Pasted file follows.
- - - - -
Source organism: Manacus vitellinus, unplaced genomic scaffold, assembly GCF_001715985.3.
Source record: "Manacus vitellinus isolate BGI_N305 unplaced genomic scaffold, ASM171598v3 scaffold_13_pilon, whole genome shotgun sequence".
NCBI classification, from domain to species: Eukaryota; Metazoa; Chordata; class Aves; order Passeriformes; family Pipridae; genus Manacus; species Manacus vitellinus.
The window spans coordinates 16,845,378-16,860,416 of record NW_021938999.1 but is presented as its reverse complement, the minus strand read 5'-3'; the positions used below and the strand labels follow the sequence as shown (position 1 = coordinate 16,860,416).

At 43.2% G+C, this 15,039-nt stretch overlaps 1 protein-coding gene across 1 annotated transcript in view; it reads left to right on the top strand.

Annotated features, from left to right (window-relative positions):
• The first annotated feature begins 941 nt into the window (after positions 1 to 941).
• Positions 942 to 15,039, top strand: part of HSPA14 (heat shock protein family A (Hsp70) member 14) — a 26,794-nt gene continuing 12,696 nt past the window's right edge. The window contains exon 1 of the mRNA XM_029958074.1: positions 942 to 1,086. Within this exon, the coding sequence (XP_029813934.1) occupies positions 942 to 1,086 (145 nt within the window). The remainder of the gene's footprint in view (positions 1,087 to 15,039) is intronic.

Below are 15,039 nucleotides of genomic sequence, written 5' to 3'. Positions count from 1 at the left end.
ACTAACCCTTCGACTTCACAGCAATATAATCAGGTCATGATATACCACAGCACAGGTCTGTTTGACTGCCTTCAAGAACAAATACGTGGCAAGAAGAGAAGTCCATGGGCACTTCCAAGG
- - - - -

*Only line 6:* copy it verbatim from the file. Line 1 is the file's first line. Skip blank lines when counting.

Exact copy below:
Annotated features, from left to right (window-relative positions):